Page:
Lesson 2: Topic 11 of 21
Another thing: let everyone you work with know how they’re doing, both peers and subordinates. It’s too easy to focus only on the ‘squeaky wheel’ employees and those who need correction or discipline. Employees who are doing well need to know you’re paying attention to them, too. Whenever possible, praise in public but criticize in private. And as alluded to above, make sure that both your criticism and your praise are specific, not vague.
Ambiguity is the antithesis of good communication. Clear communication protects you from misinterpretation. Any time you bring up general concepts, back them up with concrete examples and focus on observable behaviors. For example: instructing an employee about the need to “respect their coworkers” might be clear enough to you, but not to them ― whereas coaching them with “Rather than interrupting, let the other person finish before you speak” is precise, and therefore much easier to observe and act on. For another example, replying “No problem” when thanked may be subconsciously interpreted negatively by the other person (as in, “I’m a problem that must be solved.”). By saying, “You’re welcome” or “Glad to help” instead, you’re more likely to be understood positively; the person in need will perceive that by asking for help they made you happy.
Obviously you, as boss or supervisor, have every right to discuss work-related topics with staff. That doesn’t mean you can’t bring up their personal issues if it seems those things are negatively impacting an employee’s conduct, attitude, or productivity while on the clock ― however, since this sort of conversation could lead to misunderstandings (or worse), if you suspect there are issues outside of work that have made their way into the office, the appropriate thing to do is ask permission to talk about it:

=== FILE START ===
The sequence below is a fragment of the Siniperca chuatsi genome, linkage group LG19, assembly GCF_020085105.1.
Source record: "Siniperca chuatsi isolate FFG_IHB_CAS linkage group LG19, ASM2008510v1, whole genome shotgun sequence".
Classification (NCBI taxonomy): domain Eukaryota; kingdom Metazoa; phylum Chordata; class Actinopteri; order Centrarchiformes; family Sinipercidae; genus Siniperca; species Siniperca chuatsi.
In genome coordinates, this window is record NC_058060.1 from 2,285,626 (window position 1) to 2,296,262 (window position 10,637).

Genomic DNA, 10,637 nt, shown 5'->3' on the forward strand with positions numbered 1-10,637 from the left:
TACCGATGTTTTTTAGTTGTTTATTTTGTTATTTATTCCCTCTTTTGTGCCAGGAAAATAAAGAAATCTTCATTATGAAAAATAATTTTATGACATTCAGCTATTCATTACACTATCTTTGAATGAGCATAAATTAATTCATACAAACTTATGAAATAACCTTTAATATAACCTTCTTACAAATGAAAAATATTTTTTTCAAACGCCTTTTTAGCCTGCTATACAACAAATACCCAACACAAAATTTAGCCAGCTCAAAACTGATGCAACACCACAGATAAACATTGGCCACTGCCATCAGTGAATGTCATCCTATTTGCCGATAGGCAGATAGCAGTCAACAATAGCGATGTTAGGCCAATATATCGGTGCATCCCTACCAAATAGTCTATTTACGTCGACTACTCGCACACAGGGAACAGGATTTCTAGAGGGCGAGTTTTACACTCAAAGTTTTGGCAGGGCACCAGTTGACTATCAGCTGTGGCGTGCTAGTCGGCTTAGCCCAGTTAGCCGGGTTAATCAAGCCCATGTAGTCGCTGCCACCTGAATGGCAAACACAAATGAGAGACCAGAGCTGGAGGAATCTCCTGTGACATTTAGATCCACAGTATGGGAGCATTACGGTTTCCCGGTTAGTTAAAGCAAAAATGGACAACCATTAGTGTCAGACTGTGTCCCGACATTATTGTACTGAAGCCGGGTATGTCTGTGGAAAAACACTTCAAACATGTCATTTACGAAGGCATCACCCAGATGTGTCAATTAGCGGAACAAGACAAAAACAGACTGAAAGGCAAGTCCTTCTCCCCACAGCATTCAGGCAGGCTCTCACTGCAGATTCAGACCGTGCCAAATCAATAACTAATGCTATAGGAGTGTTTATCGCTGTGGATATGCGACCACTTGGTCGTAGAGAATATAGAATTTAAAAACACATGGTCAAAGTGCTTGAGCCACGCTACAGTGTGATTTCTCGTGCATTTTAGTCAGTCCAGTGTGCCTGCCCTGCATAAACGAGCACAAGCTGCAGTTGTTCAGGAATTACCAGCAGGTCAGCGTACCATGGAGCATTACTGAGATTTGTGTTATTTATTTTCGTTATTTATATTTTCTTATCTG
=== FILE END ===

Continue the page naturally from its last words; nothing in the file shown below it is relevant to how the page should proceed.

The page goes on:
Depending on the situation and the people involved, it might be prudent to not have these sorts of conversations one-on-one. Arrange for a third party to be present.
One final element to communication: employee reviews. It’s very common to have a review at 90 days from date of hire, and annually thereafter. You might want to rethink that. Why not quarterly reviews all the time? You certainly wouldn’t accept a team member waiting a year to provide you with information critical to operations, yet that’s precisely what many employers do to the workers with an annual review.
We also suggest revamping the review process to emphasize growth, not punishment. Too often reviews are used to withhold raises rather than reward progress. Don’t be that employer.